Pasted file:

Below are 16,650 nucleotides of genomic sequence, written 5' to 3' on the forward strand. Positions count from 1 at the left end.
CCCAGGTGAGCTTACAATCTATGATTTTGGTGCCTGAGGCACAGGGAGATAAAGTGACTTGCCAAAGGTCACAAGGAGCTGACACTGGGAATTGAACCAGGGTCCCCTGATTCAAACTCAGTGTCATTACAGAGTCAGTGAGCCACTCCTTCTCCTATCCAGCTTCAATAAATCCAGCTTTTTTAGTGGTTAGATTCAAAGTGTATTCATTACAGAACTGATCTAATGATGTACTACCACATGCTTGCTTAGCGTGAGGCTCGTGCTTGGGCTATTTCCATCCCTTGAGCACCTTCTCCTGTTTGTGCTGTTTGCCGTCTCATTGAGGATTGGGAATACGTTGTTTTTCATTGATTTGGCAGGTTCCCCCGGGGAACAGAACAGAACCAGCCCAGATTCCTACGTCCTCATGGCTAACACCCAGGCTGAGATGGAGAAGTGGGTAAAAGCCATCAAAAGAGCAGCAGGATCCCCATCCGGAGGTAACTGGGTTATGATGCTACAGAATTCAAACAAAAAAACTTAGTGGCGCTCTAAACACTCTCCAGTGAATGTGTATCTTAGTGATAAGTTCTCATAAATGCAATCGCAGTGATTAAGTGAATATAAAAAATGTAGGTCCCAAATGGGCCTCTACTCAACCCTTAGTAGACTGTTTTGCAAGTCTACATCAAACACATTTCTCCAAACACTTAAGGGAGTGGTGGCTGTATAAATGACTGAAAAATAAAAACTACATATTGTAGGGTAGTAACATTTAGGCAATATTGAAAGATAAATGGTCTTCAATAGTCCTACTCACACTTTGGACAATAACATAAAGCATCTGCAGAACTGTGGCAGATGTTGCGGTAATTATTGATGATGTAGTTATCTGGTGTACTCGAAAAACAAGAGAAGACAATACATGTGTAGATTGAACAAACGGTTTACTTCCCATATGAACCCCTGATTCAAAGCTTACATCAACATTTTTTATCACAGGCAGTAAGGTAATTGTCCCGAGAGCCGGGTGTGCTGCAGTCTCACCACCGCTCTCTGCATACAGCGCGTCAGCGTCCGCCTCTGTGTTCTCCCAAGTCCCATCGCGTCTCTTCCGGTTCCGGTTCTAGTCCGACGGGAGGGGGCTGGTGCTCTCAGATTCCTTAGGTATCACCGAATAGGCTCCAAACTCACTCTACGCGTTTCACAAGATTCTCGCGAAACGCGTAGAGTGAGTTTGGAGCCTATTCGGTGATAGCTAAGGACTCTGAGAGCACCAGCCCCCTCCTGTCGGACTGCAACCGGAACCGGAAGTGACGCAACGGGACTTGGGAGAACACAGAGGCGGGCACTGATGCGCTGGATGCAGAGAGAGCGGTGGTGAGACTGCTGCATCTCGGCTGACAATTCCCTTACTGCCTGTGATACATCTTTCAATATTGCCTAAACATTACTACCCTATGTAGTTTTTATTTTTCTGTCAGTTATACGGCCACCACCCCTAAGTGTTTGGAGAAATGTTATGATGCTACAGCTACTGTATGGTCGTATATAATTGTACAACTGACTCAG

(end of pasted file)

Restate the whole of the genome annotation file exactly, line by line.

Below are 16,650 nucleotides of genomic sequence, written 5' to 3' on the forward strand. Positions count from 1 at the left end.
CCCAGGTGAGCTTACAATCTATGATTTTGGTGCCTGAGGCACAGGGAGATAAAGTGACTTGCCAAAGGTCACAAGGAGCTGACACTGGGAATTGAACCAGGGTCCCCTGATTCAAACTCAGTGTCATTACAGAGTCAGTGAGCCACTCCTTCTCCTATCCAGCTTCAATAAATCCAGCTTTTTTAGTGGTTAGATTCAAAGTGTATTCATTACAGAACTGATCTAATGATGTACTACCACATGCTTGCTTAGCGTGAGGCTCGTGCTTGGGCTATTTCCATCCCTTGAGCACCTTCTCCTGTTTGTGCTGTTTGCCGTCTCATTGAGGATTGGGAATACGTTGTTTTTCATTGATTTGGCAGGTTCCCCCGGGGAACAGAACAGAACCAGCCCAGATTCCTACGTCCTCATGGCTAACACCCAGGCTGAGATGGAGAAGTGGGTAAAAGCCATCAAAAGAGCAGCAGGATCCCCATCCGGAGGTAACTGGGTTATGATGCTACAGAATTCAAACAAAAAAACTTAGTGGCGCTCTAAACACTCTCCAGTGAATGTGTATCTTAGTGATAAGTTCTCATAAATGCAATCGCAGTGATTAAGTGAATATAAAAAATGTAGGTCCCAAATGGGCCTCTACTCAACCCTTAGTAGACTGTTTTGCAAGTCTACATCAAACACATTTCTCCAAACACTTAAGGGAGTGGTGGCTGTATAAATGACTGAAAAATAAAAACTACATATTGTAGGGTAGTAACATTTAGGCAATATTGAAAGATAAATGGTCTTCAATAGTCCTACTCACACTTTGGACAATAACATAAAGCATCTGCAGAACTGTGGCAGATGTTGCGGTAATTATTGATGATGTAGTTATCTGGTGTACTCGAAAAACAAGAGAAGACAATACATGTGTAGATTGAACAAACGGTTTACTTCCCATATGAACCCCTGATTCAAAGCTTACATCAACATTTTTTATCACAGGCAGTAAGGTAATTGTCCCGAGAGCCGGGTGTGCTGCAGTCTCACCACCGCTCTCTGCATACAGCGCGTCAGCGTCCGCCTCTGTGTTCTCCCAAGTCCCATCGCGTCTCTTCCGGTTCCGGTTCTAGTCCGACGGGAGGGGGCTGGTGCTCTCAGATTCCTTAGGTATCACCGAATAGGCTCCAAACTCACTCTACGCGTTTCACAAGATTCTCGCGAAACGCGTAGAGTGAGTTTGGAGCCTATTCGGTGATAGCTAAGGACTCTGAGAGCACCAGCCCCCTCCTGTCGGACTGCAACCGGAACCGGAAGTGACGCAACGGGACTTGGGAGAACACAGAGGCGGGCACTGATGCGCTGGATGCAGAGAGAGCGGTGGTGAGACTGCTGCATCTCGGCTGACAATTCCCTTACTGCCTGTGATACATCTTTCAATATTGCCTAAACATTACTACCCTATGTAGTTTTTATTTTTCTGTCAGTTATACGGCCACCACCCCTAAGTGTTTGGAGAAATGTTATGATGCTACAGCTACTGTATGGTCGTATATAATTGTACAACTGACTCAG